Safest Real-Estate Investments in Metro Medellin: Part One
Foreigners exploring metro Medellin to buy a residence, a commercial property or a rental will find that the safest, lowest-risk approach is to acquire an existing apartment, an existing house, an existing building or a well-defined lot inside a fully permitted “parcelacion.”
Another option is to invest in new-build projects that are fully permitted, adequately financed, overseen by responsible fiduciaries, managed by top-flight companies and built by solid, highly experienced construction companies and developers.
Full disclosure: New-build projects (in Spanish known as “sobre planos”) can carry risks that are much greater than buying an existing house, apartment or a legal “parcelacion” lot.
What you don’t know about a new-build project definitely can hurt you, as my wife and I learned the hard way by investing in a commercial development run by a fly-by-night builder that disappeared with the investors’ funds – right under the noses of a well-known fiduciary that nevertheless reneged on its financial oversight duties, either by omission or commission.
This fiasco – unfortunately not unique in Colombia — triggered a class-action lawsuit by a group of investors that’s still pending seven-years-on, thanks to the glacier-like-movement of Colombia’s overwhelmed judicial system.
In contrast, buying an existing building or a well-defined, legalized “parcelacion” lot would be much easier and safer for almost any foreigner — rather than trying to start from scratch with some random, empty lot that (for example) could demand new, legal clarifications on its actual, true dimensions and limits.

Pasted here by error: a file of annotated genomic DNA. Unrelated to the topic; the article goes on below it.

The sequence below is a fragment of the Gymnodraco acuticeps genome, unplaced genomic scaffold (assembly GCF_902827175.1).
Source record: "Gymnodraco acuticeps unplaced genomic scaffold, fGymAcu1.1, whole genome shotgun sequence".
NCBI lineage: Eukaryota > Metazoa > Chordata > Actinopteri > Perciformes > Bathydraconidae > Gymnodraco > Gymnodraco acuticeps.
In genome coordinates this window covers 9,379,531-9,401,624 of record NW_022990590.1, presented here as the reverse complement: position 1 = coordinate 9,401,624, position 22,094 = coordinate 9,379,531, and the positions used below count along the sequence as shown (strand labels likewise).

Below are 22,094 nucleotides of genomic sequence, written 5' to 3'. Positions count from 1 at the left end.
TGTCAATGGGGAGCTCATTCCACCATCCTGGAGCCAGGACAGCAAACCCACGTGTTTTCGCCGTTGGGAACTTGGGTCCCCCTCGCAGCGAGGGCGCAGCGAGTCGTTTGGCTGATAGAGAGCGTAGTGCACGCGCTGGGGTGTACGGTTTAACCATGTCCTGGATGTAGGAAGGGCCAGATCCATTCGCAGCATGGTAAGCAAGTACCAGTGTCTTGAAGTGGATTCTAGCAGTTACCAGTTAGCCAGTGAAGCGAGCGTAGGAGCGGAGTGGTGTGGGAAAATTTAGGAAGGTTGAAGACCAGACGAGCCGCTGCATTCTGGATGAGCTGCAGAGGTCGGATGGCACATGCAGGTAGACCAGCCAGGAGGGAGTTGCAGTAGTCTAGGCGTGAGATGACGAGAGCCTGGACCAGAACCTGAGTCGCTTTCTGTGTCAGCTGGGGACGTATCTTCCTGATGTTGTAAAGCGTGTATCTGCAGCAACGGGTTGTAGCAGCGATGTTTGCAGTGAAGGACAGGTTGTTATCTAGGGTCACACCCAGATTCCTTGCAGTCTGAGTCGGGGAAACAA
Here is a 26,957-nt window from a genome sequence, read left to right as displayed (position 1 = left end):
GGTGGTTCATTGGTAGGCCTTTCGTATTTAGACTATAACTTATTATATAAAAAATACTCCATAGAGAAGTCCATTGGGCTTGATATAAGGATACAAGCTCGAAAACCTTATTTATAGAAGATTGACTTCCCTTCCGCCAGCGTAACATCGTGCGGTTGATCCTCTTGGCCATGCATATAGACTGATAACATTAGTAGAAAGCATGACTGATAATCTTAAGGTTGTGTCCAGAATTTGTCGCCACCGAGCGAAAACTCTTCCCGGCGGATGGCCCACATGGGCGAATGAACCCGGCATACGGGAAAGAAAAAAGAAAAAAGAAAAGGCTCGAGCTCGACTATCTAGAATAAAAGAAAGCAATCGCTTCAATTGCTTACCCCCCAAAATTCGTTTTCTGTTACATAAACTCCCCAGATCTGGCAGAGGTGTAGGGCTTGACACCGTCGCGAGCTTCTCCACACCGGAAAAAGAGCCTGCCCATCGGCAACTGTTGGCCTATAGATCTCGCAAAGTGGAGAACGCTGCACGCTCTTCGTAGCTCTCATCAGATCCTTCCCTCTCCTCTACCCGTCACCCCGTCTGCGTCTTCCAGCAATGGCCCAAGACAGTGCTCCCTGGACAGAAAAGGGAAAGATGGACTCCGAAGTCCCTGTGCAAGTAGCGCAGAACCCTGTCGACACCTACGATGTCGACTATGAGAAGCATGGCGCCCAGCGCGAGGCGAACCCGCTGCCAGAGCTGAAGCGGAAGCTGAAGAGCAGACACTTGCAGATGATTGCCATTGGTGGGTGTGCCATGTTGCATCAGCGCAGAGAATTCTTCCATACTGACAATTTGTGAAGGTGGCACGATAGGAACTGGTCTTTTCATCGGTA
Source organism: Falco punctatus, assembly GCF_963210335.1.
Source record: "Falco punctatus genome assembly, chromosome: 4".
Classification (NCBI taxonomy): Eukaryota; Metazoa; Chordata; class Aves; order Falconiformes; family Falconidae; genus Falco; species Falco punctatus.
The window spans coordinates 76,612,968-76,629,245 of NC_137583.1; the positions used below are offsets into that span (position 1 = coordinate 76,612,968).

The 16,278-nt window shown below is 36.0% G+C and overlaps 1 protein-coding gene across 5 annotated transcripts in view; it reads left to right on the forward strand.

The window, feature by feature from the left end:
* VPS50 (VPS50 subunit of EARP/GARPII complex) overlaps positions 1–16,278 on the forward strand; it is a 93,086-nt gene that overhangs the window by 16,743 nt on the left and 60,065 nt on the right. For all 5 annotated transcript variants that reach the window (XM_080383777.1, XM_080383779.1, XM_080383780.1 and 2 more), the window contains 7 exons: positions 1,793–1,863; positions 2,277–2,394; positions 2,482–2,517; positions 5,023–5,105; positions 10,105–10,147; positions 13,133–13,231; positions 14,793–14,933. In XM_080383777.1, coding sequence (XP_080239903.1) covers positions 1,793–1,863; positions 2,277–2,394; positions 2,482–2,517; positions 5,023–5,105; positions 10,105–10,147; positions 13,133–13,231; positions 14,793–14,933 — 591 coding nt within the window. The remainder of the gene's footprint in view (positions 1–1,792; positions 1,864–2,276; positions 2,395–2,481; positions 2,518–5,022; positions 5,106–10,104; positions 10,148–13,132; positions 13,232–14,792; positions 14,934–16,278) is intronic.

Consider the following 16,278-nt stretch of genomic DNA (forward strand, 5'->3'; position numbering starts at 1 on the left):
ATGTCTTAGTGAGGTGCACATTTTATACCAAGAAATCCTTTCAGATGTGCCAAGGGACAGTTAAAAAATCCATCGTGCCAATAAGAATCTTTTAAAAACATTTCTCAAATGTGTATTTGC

You’d be very sorry to have paid a hefty price for a supposedly “large” lot — and then discover afterwards upon registration of your purchase that the local notary, the municipal authority and the Antioquia “catastro” (land registry) lack proper documentation of the true limits (and actual taxable valuation) for your lot. They might just tell you that you’re now the proud owner of thin air.
Reason: In decades past, many or even most lots and “fincas” in Antioquia (and Colombia) carried informal lot-dimension descriptions, with now-disappeared trees, stream-beds, fence-posts, cow paths and other markers used for definitions — rather than today’s super-precise satellite, laser and aerial-photographic measurement techniques.
Other unpleasant surprises can await the unwary investor in a random lot: variable, minimum-size lot requirements for any new building; complex engineering challenges; water-and-sewage layout and permit challenges; power and telecom access issues; property-tax issues; finding qualified engineering and construction contractors; and potential legal snafus.
So explained experts on this subject in interviews with Medellin Herald.
As “Latin Dreams” real estate agency managing director Miguel Homsey explained to Medellin Herald in an October 16 interview at his real-estate office in El Retiro (in the relatively upscale “oriente” region east of Medellin), foreigners coming to metro Medellin for real estate vary in their goals and interests.